Five years ago, the LX.lab had just launched in our physical space and we were getting to know the learning and teaching community. With the generous support of many staff at UTS, we’ve only grown and flourished since that time.

We were excited to launch the Academic in Residence program with our first collaborator, Associate Professor Ilaria Vanni Accarigi. It was an excellent opportunity for us to learn more about creating useful tools for learning and teaching, and resulted in learning and teaching resources focused on Ilaria’s area of interest, place-based methodologies.

Last month, we hit the 5-year anniversary since our collaboration. To celebrate, we had a chat with Ilaria and looked back on the project, and also discussed how Ilaria’s work has developed in the years since.

The LX.lab was thrilled to have you as our first Academic in Residence (AiR) five years ago this month. Tell us a little about the project you worked on during your residency.

Thank you LX.lab for the opportunity to track and reflect on this program after five years! In 2018 I was on an education-focused PEP to develop learning resources for students whose work requires an engagement with place. This PEP project responded to the need to redesign some of the methodologies for the Bachelor of Arts in International Studies year abroad. In the study abroad year, students from all UTS faculties doing the combined degree in International Studies work on a research project supervised by me and my colleagues in the degree. For a few years before 2018, I noticed a trend among my students to choose topics that analysed specific places in a variety of social, cultural and environmental aspects. This is not a surprise, as students forged their belonging and attachments to their new cities.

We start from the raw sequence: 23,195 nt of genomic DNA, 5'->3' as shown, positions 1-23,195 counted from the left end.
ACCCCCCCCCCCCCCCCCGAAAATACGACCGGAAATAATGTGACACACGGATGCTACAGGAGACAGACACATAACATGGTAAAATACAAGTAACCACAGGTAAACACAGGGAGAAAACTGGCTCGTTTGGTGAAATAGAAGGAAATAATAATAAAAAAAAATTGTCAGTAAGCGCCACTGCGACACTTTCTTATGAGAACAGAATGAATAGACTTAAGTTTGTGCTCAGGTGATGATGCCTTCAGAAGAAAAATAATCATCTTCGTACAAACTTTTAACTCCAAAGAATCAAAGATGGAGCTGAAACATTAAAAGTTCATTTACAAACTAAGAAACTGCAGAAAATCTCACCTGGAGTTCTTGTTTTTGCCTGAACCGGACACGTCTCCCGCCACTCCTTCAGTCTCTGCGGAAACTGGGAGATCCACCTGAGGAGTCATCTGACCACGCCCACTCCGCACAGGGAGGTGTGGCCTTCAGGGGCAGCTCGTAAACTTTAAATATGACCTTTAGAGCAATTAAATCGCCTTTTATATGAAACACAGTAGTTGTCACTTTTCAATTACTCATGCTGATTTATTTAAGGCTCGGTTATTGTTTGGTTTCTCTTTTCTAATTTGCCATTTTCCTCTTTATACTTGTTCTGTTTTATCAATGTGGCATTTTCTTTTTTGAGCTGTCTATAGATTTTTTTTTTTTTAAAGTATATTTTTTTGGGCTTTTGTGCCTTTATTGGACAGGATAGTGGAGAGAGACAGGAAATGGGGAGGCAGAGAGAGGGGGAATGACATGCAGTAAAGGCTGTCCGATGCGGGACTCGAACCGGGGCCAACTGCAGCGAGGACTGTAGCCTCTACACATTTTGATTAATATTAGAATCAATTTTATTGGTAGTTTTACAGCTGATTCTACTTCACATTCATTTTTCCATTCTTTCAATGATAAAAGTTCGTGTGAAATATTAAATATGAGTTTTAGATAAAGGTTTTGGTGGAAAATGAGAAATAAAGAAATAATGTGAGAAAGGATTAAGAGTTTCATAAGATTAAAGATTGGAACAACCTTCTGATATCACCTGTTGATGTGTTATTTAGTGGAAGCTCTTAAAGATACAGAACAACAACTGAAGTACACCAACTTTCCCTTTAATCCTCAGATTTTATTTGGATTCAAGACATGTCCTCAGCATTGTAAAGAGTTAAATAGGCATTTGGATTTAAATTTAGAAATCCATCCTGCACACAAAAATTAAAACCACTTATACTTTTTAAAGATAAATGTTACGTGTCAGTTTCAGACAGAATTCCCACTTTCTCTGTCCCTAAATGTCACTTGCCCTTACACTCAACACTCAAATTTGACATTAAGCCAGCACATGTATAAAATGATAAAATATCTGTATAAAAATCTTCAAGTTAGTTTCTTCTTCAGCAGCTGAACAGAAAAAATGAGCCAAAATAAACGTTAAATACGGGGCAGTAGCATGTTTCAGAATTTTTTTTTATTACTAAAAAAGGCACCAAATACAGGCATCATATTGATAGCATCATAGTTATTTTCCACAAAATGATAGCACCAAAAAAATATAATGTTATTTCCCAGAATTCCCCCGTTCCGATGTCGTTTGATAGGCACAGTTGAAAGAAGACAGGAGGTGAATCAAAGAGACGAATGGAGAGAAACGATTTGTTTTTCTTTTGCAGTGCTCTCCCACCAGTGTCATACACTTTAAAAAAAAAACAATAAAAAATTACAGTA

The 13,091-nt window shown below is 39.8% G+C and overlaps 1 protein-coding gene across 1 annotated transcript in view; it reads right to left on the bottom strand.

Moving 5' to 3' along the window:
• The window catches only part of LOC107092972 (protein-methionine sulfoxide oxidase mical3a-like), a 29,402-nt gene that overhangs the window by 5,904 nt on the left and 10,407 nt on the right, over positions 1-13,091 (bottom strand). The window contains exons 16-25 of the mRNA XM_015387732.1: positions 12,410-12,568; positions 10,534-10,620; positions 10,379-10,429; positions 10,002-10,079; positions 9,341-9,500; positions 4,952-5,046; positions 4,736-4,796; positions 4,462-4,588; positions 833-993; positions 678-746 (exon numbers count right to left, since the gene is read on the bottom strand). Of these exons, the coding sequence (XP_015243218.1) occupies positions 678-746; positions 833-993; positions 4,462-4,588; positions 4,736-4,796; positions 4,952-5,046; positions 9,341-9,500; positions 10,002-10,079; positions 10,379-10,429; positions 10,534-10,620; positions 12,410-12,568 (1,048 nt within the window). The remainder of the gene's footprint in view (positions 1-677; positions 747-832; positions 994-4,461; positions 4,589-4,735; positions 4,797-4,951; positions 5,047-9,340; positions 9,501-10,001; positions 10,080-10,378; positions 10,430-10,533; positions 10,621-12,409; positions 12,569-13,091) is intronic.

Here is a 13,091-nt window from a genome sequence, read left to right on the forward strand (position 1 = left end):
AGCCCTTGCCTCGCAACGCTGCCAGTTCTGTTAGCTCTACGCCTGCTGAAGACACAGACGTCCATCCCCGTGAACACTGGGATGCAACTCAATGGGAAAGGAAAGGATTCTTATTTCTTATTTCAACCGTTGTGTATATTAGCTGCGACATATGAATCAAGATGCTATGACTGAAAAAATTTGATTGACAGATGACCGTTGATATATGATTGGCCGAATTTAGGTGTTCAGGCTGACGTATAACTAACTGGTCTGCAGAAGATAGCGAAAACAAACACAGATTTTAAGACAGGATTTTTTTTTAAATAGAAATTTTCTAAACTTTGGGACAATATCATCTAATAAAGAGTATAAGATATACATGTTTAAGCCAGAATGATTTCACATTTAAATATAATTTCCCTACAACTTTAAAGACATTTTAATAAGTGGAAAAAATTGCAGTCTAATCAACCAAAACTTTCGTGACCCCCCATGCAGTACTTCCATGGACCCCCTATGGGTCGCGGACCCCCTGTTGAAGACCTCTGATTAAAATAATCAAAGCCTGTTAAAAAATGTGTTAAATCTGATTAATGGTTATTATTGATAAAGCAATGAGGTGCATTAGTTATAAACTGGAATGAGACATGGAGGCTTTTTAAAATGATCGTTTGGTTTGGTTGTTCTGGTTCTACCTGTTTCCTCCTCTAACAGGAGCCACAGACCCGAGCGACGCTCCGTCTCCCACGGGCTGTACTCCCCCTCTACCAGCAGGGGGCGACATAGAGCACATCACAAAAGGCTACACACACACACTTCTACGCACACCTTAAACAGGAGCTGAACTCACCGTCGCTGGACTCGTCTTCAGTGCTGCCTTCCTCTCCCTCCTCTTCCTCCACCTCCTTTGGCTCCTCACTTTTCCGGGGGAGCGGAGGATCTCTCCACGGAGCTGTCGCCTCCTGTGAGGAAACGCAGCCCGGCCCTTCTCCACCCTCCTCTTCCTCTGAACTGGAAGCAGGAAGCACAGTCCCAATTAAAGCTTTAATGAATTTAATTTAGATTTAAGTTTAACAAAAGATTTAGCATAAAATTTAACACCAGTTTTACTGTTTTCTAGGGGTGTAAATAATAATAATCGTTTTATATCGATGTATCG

But these projects diverged from the more ‘traditional’ research based largely on textual analysis, interviews and surveys that I had seen in the first 10 years of my career. They required authentic and sustained engagement with place, considered how global issues played out at a local level, and often resulted in multimodal works that deployed a range of digital skills. So, I set out to design, research, and develop a set of resources to support these processes of creative and critical inquiry. I asked LX.lab for help to build and host a website so that the whole of UTS could access these resources. Lucy Arthur, who at the time was LX.lab manager, came up with the idea of having me in residence for 6 months, and that is how the ‘Academic in Residence’ (AiR) program started. I am particularly proud of this legacy, because LX.lab sustained support is transformational, and hopefully other academics will benefit from it. The program gave me the opportunity to catch up with a large body of literature in several disciplines, to write it up as a learning resource in a beautifully designed website, and to record 16 podcasts in which I interviewed academics from different disciplines researching many aspects of place.

The concept of place-based methodologies has been central to your research and teaching. What attracted you to this approach?

Several things, some personal like being a migrant on Country and trying to understand how to be, know and act respectfully and carefully in this place. Some are part of my disciplinary trajectory: as an undergraduate I studied art history, and places and their histories are an integral part of it (I also studied geography as elective subjects, and they were my favourite). Some are intellectual, as a place-based approach allows fine-tuned research that nevertheless tackles big, and often global, questions and problems: a zooming-in on the local and zooming-out on the global. Finally, I love geographer Doreen Massey’s work on space (for an introduction to her work I suggest the Spatial Delight podcast).

What are some of the ways this work has continued and expanded over the past 5 years?